Is the Internet the End of the University?
Thanks to the Internet, universities no longer hold a monopoly on information, says the Open Course Ware Consortium, which is working to make more college courses available for free.
What's the Latest Development?
Open Educational Resources, or OER, are becoming increasingly popular as some of the nation's most prestigious universities have moved to make their courses available online and for free. A global group of universities called the Open Course Ware Consortium is devoted to expanding the amount of "free, openly licensed educational material on the Internet." Currently, there are over 21,000 college courses available online, nearly half of them in a language other than English. The US Department of Education is currently sponsoring a $25,000 contest to produce the best video that explains the benefits of OER.
What's the Big Idea?
Anka Mulder, president of the Open Course Ware Consortium, says universities no longer hold monopolies on knowledge given to them by the combination of libraries and the printing press. The rise of free online course material, which many universities are actively promoting, also represents a financial risk. 'If you don't 'close' education in certain ways then you are out of business,' said Fred Mulder, a Dutch professor of OER. But live instruction is still crucial, says Mulder: 'OER is not education. It’s only content. It becomes learning when you have good teaching.'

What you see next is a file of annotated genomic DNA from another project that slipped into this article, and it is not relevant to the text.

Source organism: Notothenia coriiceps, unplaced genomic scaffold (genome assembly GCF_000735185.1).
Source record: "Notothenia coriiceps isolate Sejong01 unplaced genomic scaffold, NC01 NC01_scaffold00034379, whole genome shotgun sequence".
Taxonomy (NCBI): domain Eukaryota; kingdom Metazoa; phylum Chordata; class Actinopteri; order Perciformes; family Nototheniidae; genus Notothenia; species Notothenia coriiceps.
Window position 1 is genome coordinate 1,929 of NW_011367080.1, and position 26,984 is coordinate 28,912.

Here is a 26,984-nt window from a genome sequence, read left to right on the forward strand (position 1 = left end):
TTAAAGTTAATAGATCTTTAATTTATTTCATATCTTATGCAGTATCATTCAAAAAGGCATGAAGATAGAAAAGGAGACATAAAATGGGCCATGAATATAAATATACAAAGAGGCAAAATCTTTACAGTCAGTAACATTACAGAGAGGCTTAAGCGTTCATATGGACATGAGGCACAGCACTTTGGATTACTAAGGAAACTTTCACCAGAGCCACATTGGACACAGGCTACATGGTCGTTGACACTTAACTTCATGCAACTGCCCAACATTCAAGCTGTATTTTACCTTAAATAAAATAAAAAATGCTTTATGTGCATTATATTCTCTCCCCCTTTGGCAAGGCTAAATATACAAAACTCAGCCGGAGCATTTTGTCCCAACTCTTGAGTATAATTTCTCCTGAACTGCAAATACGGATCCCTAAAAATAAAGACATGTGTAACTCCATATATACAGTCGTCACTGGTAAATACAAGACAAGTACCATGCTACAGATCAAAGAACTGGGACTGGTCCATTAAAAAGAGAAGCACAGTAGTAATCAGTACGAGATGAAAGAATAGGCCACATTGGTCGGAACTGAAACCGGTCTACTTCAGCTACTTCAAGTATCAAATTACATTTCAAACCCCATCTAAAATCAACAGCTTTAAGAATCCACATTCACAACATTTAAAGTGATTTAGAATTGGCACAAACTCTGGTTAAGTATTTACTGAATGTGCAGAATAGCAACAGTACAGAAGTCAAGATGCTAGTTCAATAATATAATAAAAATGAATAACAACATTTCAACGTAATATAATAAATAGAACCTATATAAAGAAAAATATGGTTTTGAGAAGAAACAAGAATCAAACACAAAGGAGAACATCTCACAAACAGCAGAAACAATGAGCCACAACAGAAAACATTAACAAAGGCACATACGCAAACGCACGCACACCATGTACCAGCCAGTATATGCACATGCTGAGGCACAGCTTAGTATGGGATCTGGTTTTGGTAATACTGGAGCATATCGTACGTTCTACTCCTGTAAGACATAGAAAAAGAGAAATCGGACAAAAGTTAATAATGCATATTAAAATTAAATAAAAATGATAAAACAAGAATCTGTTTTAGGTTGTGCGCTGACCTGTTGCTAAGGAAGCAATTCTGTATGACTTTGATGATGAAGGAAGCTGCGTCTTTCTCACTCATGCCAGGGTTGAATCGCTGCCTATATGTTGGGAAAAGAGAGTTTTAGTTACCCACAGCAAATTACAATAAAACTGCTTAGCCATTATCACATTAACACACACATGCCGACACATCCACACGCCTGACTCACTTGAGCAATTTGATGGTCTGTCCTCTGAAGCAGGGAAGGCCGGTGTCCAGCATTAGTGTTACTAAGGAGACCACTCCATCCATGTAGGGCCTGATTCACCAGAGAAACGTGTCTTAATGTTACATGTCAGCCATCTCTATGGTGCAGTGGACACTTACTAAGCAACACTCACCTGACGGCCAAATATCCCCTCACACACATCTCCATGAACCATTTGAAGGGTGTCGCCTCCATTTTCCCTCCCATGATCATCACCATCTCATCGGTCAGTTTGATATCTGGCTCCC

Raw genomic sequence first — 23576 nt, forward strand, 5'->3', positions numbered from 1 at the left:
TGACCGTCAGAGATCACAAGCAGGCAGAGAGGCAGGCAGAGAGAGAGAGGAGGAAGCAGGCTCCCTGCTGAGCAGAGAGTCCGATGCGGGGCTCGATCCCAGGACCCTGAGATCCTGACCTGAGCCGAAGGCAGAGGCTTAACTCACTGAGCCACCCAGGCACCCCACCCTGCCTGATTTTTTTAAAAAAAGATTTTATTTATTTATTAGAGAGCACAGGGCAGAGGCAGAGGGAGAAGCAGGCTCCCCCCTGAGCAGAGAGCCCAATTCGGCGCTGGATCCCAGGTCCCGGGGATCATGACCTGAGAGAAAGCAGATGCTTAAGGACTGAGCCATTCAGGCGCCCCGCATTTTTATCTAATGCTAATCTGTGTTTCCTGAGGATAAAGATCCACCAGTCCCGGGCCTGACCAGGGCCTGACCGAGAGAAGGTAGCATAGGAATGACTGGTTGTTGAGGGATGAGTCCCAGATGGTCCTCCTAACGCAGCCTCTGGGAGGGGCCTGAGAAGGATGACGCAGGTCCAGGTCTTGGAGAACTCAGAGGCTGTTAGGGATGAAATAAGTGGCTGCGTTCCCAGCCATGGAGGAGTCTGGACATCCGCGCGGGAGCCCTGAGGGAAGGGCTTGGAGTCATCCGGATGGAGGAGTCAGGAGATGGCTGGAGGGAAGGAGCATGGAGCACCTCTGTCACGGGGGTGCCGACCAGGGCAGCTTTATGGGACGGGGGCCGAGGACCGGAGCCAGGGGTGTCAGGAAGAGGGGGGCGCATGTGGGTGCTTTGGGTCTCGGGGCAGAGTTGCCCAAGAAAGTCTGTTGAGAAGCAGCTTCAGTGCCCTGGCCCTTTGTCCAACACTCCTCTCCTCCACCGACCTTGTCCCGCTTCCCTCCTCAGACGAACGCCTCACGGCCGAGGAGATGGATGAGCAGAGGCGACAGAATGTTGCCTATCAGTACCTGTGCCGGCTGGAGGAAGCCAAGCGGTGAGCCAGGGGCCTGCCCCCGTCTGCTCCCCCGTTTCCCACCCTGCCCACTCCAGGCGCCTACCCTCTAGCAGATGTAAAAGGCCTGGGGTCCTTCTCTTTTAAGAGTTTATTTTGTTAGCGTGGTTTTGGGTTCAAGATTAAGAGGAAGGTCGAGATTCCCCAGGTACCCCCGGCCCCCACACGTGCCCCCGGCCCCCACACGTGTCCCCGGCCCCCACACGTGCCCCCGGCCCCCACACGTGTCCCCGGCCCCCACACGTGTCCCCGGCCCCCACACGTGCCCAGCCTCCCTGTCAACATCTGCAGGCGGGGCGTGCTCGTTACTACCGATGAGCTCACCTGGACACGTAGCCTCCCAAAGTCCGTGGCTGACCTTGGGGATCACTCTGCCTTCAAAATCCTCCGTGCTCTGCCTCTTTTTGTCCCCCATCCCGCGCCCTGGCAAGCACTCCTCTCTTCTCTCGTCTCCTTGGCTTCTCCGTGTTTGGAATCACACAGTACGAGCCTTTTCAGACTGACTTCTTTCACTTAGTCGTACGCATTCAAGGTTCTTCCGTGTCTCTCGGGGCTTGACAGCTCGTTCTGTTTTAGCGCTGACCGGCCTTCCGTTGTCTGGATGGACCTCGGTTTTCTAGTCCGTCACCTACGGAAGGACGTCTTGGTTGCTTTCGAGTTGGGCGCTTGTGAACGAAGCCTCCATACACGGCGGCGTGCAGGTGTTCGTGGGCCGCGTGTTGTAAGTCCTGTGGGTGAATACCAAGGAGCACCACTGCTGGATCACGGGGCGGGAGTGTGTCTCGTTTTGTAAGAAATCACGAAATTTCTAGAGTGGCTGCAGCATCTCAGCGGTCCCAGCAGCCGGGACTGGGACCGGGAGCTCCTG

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It's one of the most consistent patterns in the unviverse. What causes it?
- Spinning discs are everywhere – just look at our solar system, the rings of Saturn, and all the spiral galaxies in the universe.
- Spinning discs are the result of two things: The force of gravity and a phenomenon in physics called the conservation of angular momentum.
- Gravity brings matter together; the closer the matter gets, the more it accelerates – much like an ice skater who spins faster and faster the closer their arms get to their body. Then, this spinning cloud collapses due to up and down and diagonal collisions that cancel each other out until the only motion they have in common is the spin – and voila: A flat disc.
It's not just a case of "what doesn't kill you makes you stronger."
- A new study suggests children who endure trauma grow up to be adults with more empathy than others.
- The effect is not universal, however. Only one kind of empathy was greatly effected.
- The study may lead to further investigations into how people cope with trauma and lead to new ways to help victims bounce back.
Do you have a magnetic compass in your head?
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